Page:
Free Statistical Tools on the WEB

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A short version of this article first appeared in the International Statistical Institute newsletter, Vol 26, Number 1 (76),  2002, and is at   and 

There is a great deal of information about statistics available for free on the web.  Information includes data, general statistical textbooks, email lists, software, and many sites about special topics, such as epidemiology, forecasting, data presentation, data editing, multiple imputation, and propensity score analysis.  This article is a brief review of some useful sites covering these topics.

One place to start is to look at sites that are general links to other statistical sites. General sites are Betty Jung's statsites, statsci,  the World Wide Web Virtual Library: Statistics, and Dr. Hossein Arsham's list   These sites can be used to find other sites.

At present, it is interesting to note that a number of statistical organizations are making concerted efforts to promote statistics, by increasing public awareness of how statistics impacts on everyday life. A current example is the World of Statistics  This project is comprised of several thousand statistical organizations, to promote statistics in public awareness and as a profession. Similar projects are: the American Statistical Association's (ASA), Statistical Significance series,, which is a set of pamphlets each dedicated to showing how statistics informs some particular area, such as energy, health care and the environment; and the International Statistical Literacy Project  with a mission "to contribute to promoting statistical literacy across the world, among young and adults."  A kind of related project is   from George Mason University. This project describes basic statistical terms but the main focus seems to be discussing news stories and how to understand the statistics in those news stories. The Australian Bureau of Statistics  has an on line class and a page defining statistical terms.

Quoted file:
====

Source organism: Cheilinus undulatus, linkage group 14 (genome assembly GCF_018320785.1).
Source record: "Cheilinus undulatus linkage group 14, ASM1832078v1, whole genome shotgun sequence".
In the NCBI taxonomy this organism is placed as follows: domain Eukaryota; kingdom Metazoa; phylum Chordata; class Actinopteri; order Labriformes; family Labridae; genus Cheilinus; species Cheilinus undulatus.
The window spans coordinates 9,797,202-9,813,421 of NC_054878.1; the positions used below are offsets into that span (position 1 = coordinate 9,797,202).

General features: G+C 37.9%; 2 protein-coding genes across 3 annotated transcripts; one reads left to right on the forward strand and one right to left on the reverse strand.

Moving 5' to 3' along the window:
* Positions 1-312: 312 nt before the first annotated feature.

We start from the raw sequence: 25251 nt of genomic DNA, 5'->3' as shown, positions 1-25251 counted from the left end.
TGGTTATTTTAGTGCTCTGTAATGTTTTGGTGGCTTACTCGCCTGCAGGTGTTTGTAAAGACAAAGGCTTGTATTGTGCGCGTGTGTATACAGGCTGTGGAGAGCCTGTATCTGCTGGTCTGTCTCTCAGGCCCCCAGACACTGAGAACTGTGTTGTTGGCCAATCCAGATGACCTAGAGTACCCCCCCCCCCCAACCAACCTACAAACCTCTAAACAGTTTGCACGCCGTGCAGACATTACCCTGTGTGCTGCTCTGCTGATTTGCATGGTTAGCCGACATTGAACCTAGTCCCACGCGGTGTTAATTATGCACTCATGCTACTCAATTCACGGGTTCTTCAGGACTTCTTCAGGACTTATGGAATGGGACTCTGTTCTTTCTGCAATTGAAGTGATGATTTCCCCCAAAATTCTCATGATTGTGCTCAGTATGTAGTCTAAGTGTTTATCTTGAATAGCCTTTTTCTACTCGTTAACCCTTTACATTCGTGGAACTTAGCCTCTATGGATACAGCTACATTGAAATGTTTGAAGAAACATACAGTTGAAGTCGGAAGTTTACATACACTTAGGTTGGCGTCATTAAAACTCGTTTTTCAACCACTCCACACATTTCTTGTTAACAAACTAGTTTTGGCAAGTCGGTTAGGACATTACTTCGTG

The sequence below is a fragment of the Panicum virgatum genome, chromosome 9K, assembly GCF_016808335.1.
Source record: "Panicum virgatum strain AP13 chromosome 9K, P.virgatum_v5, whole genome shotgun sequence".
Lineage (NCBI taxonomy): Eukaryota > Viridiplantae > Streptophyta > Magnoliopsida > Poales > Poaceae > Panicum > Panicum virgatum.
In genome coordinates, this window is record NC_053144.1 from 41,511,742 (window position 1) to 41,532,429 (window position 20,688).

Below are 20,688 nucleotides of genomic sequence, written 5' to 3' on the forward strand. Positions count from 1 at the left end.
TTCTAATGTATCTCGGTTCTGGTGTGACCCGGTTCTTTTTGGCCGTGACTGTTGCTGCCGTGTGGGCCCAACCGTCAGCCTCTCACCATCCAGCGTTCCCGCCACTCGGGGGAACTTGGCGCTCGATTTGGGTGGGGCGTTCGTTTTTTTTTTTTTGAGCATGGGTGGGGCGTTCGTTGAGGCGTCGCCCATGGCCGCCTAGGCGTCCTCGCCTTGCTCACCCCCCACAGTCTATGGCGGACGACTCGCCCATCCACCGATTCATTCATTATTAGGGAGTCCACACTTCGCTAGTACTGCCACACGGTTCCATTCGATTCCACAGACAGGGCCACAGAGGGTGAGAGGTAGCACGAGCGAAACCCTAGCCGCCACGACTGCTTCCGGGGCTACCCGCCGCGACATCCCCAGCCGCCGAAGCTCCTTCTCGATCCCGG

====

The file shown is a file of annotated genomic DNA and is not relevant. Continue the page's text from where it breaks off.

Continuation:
For students or those who want to learn about statistics, the best place to start is at various on-line statistics books. One is HyperStatistics Online, at  This is a a nice statistics book, and it is a comprehensive list of other on line statistics books.  Most of these are basic to intermediate.  One book, the Statsoft text,   has the basics as well as fairly advanced topics.  Another approach is a site is Robert Niles' site Statistics Every Writer Should Know   with plain English explanations for many basic statistical concepts.  Another list of online statistics books is here